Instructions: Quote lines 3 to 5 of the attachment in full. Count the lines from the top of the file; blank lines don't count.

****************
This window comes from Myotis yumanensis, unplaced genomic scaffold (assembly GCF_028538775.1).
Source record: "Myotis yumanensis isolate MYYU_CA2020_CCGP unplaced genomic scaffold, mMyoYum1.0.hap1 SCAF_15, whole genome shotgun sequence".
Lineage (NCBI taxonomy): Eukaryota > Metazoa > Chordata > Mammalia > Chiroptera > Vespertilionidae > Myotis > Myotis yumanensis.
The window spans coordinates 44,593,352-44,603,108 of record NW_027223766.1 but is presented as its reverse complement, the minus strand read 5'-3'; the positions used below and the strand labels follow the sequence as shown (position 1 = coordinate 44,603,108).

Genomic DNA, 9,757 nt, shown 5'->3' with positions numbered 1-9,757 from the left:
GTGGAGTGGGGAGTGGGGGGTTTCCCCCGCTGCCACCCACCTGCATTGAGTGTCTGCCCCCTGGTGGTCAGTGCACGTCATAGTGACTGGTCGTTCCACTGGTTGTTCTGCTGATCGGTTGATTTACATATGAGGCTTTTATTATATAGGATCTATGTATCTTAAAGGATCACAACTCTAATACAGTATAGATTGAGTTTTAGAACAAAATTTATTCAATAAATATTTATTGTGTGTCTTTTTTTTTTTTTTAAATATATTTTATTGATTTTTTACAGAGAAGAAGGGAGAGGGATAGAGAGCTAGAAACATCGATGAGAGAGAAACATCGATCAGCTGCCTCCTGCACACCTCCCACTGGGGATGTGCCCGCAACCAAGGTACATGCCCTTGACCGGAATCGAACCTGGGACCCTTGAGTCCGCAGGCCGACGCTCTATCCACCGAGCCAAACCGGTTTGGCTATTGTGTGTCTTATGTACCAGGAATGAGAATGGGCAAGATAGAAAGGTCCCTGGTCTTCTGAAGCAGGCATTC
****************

Lineage (NCBI taxonomy): Eukaryota > Metazoa > Chordata > Mammalia > Chiroptera > Vespertilionidae > Myotis > Myotis yumanensis.
The window spans coordinates 44,593,352-44,603,108 of record NW_027223766.1 but is presented as its reverse complement, the minus strand read 5'-3'; the positions used below and the strand labels follow the sequence as shown (position 1 = coordinate 44,603,108).

Genomic DNA, 9,757 nt, shown 5'->3' with positions numbered 1-9,757 from the left: